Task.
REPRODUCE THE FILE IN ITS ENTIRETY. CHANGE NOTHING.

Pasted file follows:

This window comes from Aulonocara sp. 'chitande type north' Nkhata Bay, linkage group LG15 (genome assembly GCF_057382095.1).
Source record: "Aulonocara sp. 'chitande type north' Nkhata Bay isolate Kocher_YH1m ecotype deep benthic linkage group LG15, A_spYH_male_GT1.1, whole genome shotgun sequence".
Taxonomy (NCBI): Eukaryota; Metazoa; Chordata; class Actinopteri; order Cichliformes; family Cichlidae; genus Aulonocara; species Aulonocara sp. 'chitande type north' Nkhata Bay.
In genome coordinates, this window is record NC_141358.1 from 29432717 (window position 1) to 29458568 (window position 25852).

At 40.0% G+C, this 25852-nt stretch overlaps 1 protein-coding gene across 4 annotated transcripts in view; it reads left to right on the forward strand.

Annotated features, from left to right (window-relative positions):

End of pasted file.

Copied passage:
This window comes from Aulonocara sp. 'chitande type north' Nkhata Bay, linkage group LG15 (genome assembly GCF_057382095.1).
Source record: "Aulonocara sp. 'chitande type north' Nkhata Bay isolate Kocher_YH1m ecotype deep benthic linkage group LG15, A_spYH_male_GT1.1, whole genome shotgun sequence".
Taxonomy (NCBI): Eukaryota; Metazoa; Chordata; class Actinopteri; order Cichliformes; family Cichlidae; genus Aulonocara; species Aulonocara sp. 'chitande type north' Nkhata Bay.
In genome coordinates, this window is record NC_141358.1 from 29432717 (window position 1) to 29458568 (window position 25852).

At 40.0% G+C, this 25852-nt stretch overlaps 1 protein-coding gene across 4 annotated transcripts in view; it reads left to right on the forward strand.

Annotated features, from left to right (window-relative positions):